Douglas Whates and His Music (or DWAHM for short) is a project which, like the dodo, never seems to get off the ground. Nevertheless, it's a concept I like to revisit once in a while. Maybe 2016 will be the year where we miraculously rise from extinction and take flight (ed. didn't happen!).
The project title and, in certain ways, ethos takes inspiration from the great dance bands of the early 20th Century, who would almost invariably give themselves such names as ‘Charlie Kunz and His Orchestra’ or ‘Andy Kirk and His Twelve Clouds of Joy’ (I'm not making that up!). I formed the group not long after graduating at a time when I was growing increasingly disatisfied with mediocre one-off performances of my music by indifferent ensembles. I suppose I had this grandiose idea I could form my own ensemble, Steve Reich style, and play my own music.
As a composer, I grew up convinced that for my music to be valid it must be performed by other people. So at first it felt like a bit of a vanity project to have my own ensemble performing my own music—almost like I had to disguise it as something less narcisistic. But it occured to me that composer-led bands or ensembles are totally normal and unremarkable in just about every other genre of music besides classical. In fact, I almost feel it's a relatively modern thing where composers exist purely as composers; perhaps even a little unhealthy.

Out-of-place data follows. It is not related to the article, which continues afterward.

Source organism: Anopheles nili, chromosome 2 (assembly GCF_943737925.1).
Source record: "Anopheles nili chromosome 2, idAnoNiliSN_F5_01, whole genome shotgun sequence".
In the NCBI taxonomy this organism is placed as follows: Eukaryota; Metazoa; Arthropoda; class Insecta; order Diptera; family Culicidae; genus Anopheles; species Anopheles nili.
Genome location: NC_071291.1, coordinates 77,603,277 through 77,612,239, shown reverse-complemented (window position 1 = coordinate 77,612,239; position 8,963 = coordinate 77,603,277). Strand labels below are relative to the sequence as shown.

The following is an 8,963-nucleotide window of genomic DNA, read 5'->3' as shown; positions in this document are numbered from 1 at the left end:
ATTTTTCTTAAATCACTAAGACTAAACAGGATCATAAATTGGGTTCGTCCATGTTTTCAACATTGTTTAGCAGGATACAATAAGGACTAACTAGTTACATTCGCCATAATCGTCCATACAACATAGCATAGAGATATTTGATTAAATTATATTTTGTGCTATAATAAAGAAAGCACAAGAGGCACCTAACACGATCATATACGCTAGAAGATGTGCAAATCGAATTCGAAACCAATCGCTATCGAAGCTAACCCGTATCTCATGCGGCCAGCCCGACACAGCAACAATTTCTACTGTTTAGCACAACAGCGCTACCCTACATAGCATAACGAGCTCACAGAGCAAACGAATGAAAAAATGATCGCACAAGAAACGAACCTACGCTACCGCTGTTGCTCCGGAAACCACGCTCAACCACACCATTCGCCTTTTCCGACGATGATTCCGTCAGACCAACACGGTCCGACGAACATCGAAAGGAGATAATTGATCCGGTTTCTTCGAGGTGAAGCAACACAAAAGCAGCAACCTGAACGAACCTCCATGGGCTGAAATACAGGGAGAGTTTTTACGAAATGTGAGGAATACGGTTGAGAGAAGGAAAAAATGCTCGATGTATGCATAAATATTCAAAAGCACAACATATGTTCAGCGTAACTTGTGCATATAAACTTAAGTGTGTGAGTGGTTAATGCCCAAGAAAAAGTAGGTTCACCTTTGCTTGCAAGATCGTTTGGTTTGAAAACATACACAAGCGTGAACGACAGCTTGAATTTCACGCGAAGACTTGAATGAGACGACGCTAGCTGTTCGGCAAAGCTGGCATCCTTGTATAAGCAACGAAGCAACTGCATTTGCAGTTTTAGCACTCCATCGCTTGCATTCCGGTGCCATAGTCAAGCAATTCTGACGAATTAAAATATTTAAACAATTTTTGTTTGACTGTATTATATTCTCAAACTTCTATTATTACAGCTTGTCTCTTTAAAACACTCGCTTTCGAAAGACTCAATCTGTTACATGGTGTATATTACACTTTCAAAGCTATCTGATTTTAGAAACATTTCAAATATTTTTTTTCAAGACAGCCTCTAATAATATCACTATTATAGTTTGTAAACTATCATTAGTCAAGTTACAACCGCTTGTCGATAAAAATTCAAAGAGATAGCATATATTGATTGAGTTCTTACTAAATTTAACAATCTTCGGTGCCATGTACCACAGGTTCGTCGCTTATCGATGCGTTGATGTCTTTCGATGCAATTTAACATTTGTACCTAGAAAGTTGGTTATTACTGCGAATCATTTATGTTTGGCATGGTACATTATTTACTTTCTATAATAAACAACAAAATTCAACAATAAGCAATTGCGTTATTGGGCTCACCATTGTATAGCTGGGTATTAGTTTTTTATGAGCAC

The ensemble is a six piece: flutes, saxes, piano, drums, violin/viola, and double bass. Here's a sample of some stuff we recorded back in 2009 (more information about specific works can be found in the works section.)i_loves.mp3vhsii.mp3vhsiii.mp3
Our first (only and last) concert was in 2006. here's what Herald critic Michael Tumelty wrote about that concert...
For all the gut-kicking punchiness of his rhythms, the angularity of his melodies and his penchant for interjecting into his musical textures explosive and unpredictable drumbeats, the composer Douglas Whates is something of a romantic.
That, anyway, was the strongest impression left by the composer - a graduate of the RSAMD, now in his midtwenties, who yesterday brought his sextet to the first of the lunchtime concerts of Plug, the festival of new music that is running throughout this week.
Whates has assembled a first-class group to perform his music, with himself on six-string electric bass, Feargus Hetherington on violin, Aisling Agnew on flute, Konrad Wiszniewski on tenor sax, Laura Baxter on piano and Jamie Flanagan on drums. All played to the hilt.
Of the four compositions Whates brought to Plug, Stoop, with its power drums flattening everything else, was an inauspicious start. When he looked over his shoulder at the past and dipped into Gershwin's I Loves You, Porgy (a gorgeous piece, with soaring, ecstatic playing from Hetherington, and far too elliptical to be a mere deconstruction), Whates was on firmer ground. Similarly, in his haunting VHS Suite, when a touch of unashamed sentiment filtered into the music, it glowed with beauty.
Best of the lot, and the most unified, coherent composition in the set, was Miro's Park, a soulful piece, beautifully written, richly evocative of solitude and with an unforgettable melodic line that stretched like an upward gaze into the night sky. Some seriously impressive writing here.